As an update, I re-picked up the project I was working on several months ago with v8. I grabbed the latest version of v8, and my program compiles and runs just like it did before. It's a very stable API. I'm duly impressed. –  postfuturist Aug 23 '09 at 5:59

Is Java Script really the right language for your game? Many of games out there are using the LUA programming language for scripting. It's easy to integrate, it's very small, it compiles on almost every platform and it's easy to learn.

This somewhat off topic, but thinking outside the box can be important to get things right .

share|improve this answer
5  
The advantage of javascript comes when you already know the language (or any of the other ecmascript derivatives), plus it's a lot similar to C++ or Java than Lua is. However, I do agree Lua is pretty awesome, tiny footprint and super easy to embed. –  davr Sep 18 '08 at 21:09

I believe that v8 only works on x86, x64 and arm processors at the moment. Which might be a disadvantage.

With regards to thread safety, from include/v8.h:

 * Multiple threads in V8 are allowed, but only one thread at a time
 * is allowed to use V8.  The definition of 'using V8' includes
 * accessing handles or holding onto object pointers obtained from V8
 * handles.  It is up to the user of V8 to ensure (perhaps with
 * locking) that this constraint is not violated.

You can read more in the source file (it looks like doxygen documentation, but they don't seem to have put it up anywhere).

Update: That comment has been removed, probably some time ago. It looks like v8 now has an Isolate object which represents an instance of the engine. A single Isolate instance can only be used in a single thread at a time, but other Isolate instances can be used in other threads at the same time.

share|improve this answer
1  
Compiles natively to x64 now, too. –  postfuturist Aug 23 '09 at 6:00
    
Thanks, I've updated it. But feel free to edit it if you can. –  Daniel James Aug 23 '09 at 10:21

The benchmark that came out when V8 first hit the scene that showed V8 being 1000% (or whatever) faster than other engines was heavily weighted towards favoring engines that were good at recursion. If your code uses a lot of recursion, then V8 might give you a significant advantage, speed-wise. For "real world" (currently, at least) web stuff, SquirrelFish Extreme seems to be the hands down winner at the moment (see my blog post on the topic for the results of my own, informal testing).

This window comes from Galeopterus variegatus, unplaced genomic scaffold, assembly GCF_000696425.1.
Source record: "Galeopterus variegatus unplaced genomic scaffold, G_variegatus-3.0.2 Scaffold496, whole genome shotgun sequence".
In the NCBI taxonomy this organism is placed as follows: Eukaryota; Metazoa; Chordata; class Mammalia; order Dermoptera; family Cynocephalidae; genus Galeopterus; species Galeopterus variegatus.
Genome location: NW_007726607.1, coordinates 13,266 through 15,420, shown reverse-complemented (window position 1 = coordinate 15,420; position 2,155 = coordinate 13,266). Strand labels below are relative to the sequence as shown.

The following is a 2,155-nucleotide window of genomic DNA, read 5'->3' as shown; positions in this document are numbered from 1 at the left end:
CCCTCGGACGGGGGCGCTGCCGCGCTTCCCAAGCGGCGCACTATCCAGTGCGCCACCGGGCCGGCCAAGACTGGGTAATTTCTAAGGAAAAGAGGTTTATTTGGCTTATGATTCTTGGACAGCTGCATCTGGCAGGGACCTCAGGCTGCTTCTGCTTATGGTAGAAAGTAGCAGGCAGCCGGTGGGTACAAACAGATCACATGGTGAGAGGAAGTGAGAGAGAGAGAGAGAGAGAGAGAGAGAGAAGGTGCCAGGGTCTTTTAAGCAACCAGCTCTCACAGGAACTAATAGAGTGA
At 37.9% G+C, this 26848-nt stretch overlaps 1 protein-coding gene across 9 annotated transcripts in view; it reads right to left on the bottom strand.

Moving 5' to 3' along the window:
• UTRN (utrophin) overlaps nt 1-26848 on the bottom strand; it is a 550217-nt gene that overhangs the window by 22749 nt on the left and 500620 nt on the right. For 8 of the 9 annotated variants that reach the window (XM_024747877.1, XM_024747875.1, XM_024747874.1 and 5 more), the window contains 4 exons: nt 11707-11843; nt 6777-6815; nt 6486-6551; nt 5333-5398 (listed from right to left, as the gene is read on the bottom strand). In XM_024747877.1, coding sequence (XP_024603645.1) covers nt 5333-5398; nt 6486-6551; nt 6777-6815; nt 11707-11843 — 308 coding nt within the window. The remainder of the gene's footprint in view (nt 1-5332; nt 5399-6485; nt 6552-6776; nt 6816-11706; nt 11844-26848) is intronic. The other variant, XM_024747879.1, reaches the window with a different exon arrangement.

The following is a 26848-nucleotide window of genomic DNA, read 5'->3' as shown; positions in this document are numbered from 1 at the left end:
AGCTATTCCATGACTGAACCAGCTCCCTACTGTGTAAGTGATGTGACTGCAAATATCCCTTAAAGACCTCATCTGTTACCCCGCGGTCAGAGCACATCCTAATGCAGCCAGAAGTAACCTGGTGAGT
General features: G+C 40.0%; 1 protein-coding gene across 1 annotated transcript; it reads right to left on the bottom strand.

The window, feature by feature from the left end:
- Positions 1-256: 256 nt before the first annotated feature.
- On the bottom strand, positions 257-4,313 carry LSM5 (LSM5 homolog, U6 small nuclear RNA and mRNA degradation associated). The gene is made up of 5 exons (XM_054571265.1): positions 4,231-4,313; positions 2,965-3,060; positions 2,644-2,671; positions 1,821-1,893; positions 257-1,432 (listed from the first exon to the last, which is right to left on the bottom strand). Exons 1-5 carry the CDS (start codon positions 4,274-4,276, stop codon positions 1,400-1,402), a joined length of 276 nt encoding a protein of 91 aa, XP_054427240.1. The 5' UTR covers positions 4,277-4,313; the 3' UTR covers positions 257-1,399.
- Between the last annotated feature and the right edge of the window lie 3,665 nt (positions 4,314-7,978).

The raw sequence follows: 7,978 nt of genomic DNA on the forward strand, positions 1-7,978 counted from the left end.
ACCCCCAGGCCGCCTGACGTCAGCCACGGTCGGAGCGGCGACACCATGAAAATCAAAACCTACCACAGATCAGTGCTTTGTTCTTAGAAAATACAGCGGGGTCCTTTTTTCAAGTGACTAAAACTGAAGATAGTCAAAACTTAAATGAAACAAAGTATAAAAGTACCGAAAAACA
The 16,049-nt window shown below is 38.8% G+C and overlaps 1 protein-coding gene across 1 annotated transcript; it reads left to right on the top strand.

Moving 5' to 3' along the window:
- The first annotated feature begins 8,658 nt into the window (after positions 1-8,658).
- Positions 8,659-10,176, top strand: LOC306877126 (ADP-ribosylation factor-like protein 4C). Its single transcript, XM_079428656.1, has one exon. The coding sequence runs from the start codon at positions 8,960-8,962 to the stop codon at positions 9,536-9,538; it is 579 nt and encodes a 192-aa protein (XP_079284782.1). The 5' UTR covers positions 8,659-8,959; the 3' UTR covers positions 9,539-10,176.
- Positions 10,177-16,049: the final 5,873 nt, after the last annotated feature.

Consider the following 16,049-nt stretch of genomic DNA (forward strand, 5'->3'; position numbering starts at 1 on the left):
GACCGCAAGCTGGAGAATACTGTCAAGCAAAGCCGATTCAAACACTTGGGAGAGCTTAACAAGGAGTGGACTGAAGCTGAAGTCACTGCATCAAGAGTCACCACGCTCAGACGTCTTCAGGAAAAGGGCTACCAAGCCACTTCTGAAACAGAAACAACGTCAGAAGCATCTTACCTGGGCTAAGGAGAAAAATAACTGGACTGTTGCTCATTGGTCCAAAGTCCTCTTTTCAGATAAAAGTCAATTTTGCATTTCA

As others have pointed out, ease of integration and quality of documentation might prevail over pure speed. It don't mean jack if you don't ship!

share|improve this answer
1  
+1 It don't mean jack if you don't ship! –  Vijay Varadan Dec 24 '12 at 12:59

When speaking of a scripting engine and c++ you could also consider chaiscript. It is close to ecma script (~Javascript) and very easy to embed in c++.

Seller from the webpage:

... ChaiScript, on the other hand, was designed from the ground up with integration with C++ in mind. ... ChaiScript has no meta-compiler, no library dependencies, no build system requirements and no legacy baggage of any kind. At can work seamlessly with any C++ functions you expose to it. It does not have to be told explicitly about any type, it is function centric.

With ChaiScript you can literally begin scripting your application by adding three lines of code to your program and not modifying your build steps at all.

share|improve this answer

I'd wait for TraceMonkey, the next evolution of SpiderMonkey to come out. Faster and better designed. ( Uses code donated from Adobe Flash ).

Tracemonkey prides itself in making repetitious actions much faster by aggressively optimizing the structure at runtime based on actual usage, which aught to be handy for game-augmentation.

share|improve this answer
3  
TraceMonkey's designed to be backwards-compatible with the existing SpiderMonkey API, so designing your application around SpiderMonkey means that you'd get TraceMonkey "for free" when it's ready. –  Stephen Deken Sep 18 '08 at 15:54

Try Javascript .NET:

http://javascriptdotnet.codeplex.com/

It implements Google V8. You can compile and run Javascript directly from .NET code with it, and supply CLI objects to be used by the Javascript code as well. And V8 is probably the best engine ever created in terms of performance, it generates native code from Javascript.

share|improve this answer

You may also want to look at V8 from Google. It's pretty new, though.

share|improve this answer

I would keep an eye on v8 as it is screaming fast javascript engine, and i'm sure it will develop cross-platform support as it grows to maturity.

share|improve this answer

Not the answer you're looking for? Browse other questions tagged or ask your own question.